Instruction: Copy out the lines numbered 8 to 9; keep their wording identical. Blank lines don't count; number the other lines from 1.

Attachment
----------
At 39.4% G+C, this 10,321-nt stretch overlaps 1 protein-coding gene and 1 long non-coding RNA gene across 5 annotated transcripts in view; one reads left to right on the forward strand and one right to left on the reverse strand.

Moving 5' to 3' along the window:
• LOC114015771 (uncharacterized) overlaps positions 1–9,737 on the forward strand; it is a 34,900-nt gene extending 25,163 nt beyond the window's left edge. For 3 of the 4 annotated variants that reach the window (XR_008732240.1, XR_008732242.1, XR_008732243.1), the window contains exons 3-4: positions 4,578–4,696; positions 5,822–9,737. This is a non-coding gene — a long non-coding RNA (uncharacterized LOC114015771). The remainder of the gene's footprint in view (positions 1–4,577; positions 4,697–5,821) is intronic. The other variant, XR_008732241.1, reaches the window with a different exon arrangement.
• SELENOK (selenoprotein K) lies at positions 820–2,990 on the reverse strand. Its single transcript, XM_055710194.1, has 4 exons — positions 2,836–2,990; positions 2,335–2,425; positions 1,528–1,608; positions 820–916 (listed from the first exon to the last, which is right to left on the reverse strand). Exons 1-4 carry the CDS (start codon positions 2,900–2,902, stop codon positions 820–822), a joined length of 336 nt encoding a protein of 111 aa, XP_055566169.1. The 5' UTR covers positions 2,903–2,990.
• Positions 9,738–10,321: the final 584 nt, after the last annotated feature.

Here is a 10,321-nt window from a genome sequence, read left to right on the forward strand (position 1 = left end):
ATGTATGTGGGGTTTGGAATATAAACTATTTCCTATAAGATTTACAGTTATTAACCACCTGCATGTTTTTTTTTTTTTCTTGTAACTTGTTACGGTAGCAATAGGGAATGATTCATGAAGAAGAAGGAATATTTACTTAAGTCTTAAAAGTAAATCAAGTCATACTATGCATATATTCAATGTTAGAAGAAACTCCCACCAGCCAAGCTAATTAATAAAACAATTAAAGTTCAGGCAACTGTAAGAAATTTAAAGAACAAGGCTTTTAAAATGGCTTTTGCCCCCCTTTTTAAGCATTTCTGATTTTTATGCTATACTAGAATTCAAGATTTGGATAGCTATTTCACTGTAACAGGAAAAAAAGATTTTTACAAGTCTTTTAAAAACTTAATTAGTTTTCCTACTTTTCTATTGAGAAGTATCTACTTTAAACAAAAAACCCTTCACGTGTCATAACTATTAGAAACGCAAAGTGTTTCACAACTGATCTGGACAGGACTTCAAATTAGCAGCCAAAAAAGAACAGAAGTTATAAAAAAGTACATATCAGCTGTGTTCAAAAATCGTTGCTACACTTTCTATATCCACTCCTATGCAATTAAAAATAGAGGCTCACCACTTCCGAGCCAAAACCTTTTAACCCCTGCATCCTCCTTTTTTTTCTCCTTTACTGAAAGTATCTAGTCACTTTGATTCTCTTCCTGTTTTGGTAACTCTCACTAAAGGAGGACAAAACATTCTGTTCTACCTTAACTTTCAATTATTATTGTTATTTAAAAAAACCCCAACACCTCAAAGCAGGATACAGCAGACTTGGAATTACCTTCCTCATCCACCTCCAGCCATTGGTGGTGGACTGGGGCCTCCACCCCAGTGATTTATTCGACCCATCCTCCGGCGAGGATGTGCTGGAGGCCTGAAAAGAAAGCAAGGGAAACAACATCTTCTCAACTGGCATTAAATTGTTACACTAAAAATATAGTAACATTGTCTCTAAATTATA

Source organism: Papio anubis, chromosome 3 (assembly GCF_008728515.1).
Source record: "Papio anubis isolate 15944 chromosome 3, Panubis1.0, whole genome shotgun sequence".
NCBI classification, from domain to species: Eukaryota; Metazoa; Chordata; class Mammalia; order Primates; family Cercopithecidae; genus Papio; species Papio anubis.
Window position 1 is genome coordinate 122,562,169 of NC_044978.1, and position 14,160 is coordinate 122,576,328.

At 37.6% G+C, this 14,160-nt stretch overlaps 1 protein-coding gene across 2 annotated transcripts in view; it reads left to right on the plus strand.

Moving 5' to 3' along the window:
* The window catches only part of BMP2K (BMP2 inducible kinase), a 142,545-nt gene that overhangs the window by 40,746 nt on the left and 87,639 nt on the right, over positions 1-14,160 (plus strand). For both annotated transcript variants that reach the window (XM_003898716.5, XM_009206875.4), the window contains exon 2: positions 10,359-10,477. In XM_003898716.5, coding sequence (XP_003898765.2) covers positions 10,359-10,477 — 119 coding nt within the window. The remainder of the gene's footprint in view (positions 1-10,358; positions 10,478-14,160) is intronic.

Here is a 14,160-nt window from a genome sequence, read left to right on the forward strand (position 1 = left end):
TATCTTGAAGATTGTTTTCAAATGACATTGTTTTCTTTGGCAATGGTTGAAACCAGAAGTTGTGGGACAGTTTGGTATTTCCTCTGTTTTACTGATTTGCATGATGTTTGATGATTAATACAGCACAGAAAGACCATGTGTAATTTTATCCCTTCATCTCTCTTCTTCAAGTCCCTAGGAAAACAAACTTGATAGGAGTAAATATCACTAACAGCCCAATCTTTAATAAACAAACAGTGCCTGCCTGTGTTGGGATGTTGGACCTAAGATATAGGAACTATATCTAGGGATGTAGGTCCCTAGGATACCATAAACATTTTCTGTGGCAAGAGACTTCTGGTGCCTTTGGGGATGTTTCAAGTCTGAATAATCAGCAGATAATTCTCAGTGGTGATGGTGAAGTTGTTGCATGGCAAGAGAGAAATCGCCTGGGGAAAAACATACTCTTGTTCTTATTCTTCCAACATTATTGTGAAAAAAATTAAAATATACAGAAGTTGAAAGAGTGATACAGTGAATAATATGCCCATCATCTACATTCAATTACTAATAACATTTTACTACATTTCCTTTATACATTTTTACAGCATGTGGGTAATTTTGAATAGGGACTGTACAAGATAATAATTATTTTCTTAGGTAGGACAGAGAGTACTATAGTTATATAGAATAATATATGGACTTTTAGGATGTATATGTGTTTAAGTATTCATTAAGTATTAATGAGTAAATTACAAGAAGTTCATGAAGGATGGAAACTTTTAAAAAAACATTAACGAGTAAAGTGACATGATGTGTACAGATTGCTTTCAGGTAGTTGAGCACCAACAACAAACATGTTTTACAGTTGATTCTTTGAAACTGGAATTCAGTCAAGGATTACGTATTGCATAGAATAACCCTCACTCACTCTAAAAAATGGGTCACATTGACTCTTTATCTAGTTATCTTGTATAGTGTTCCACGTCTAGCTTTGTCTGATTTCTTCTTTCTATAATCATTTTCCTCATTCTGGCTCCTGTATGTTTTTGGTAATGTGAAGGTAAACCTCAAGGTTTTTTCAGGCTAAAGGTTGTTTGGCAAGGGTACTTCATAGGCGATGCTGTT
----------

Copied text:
Source organism: Papio anubis, chromosome 3 (assembly GCF_008728515.1).
Source record: "Papio anubis isolate 15944 chromosome 3, Panubis1.0, whole genome shotgun sequence".